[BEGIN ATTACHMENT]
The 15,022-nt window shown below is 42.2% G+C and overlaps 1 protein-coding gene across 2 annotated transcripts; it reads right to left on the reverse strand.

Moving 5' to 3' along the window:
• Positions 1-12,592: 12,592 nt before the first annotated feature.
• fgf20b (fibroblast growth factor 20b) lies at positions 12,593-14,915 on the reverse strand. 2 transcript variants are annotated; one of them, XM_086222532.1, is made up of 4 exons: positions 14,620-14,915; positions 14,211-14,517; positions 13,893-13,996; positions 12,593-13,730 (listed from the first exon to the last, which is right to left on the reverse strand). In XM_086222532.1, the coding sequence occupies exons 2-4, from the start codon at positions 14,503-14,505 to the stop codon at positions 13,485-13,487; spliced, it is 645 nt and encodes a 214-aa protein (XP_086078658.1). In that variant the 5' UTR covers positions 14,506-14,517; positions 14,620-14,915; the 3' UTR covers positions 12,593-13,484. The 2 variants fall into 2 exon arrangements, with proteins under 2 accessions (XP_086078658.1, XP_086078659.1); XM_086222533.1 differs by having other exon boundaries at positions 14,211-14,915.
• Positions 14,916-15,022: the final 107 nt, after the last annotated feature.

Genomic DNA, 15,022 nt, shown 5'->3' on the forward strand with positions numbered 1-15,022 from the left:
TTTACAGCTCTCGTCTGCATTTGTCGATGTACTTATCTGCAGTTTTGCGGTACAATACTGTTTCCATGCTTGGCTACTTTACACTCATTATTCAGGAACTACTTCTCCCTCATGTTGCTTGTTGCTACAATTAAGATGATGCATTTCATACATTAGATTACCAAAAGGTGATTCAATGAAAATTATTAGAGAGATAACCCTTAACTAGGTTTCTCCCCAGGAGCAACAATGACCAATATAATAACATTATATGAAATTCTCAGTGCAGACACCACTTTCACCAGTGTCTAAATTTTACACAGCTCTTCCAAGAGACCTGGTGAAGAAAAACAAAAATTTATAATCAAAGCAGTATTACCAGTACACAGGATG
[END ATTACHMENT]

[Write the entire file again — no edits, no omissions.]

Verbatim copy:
The 15,022-nt window shown below is 42.2% G+C and overlaps 1 protein-coding gene across 2 annotated transcripts; it reads right to left on the reverse strand.

Moving 5' to 3' along the window:
• Positions 1-12,592: 12,592 nt before the first annotated feature.
• fgf20b (fibroblast growth factor 20b) lies at positions 12,593-14,915 on the reverse strand. 2 transcript variants are annotated; one of them, XM_086222532.1, is made up of 4 exons: positions 14,620-14,915; positions 14,211-14,517; positions 13,893-13,996; positions 12,593-13,730 (listed from the first exon to the last, which is right to left on the reverse strand). In XM_086222532.1, the coding sequence occupies exons 2-4, from the start codon at positions 14,503-14,505 to the stop codon at positions 13,485-13,487; spliced, it is 645 nt and encodes a 214-aa protein (XP_086078658.1). In that variant the 5' UTR covers positions 14,506-14,517; positions 14,620-14,915; the 3' UTR covers positions 12,593-13,484. The 2 variants fall into 2 exon arrangements, with proteins under 2 accessions (XP_086078658.1, XP_086078659.1); XM_086222533.1 differs by having other exon boundaries at positions 14,211-14,915.
• Positions 14,916-15,022: the final 107 nt, after the last annotated feature.

Genomic DNA, 15,022 nt, shown 5'->3' on the forward strand with positions numbered 1-15,022 from the left:
TTTACAGCTCTCGTCTGCATTTGTCGATGTACTTATCTGCAGTTTTGCGGTACAATACTGTTTCCATGCTTGGCTACTTTACACTCATTATTCAGGAACTACTTCTCCCTCATGTTGCTTGTTGCTACAATTAAGATGATGCATTTCATACATTAGATTACCAAAAGGTGATTCAATGAAAATTATTAGAGAGATAACCCTTAACTAGGTTTCTCCCCAGGAGCAACAATGACCAATATAATAACATTATATGAAATTCTCAGTGCAGACACCACTTTCACCAGTGTCTAAATTTTACACAGCTCTTCCAAGAGACCTGGTGAAGAAAAACAAAAATTTATAATCAAAGCAGTATTACCAGTACACAGGATG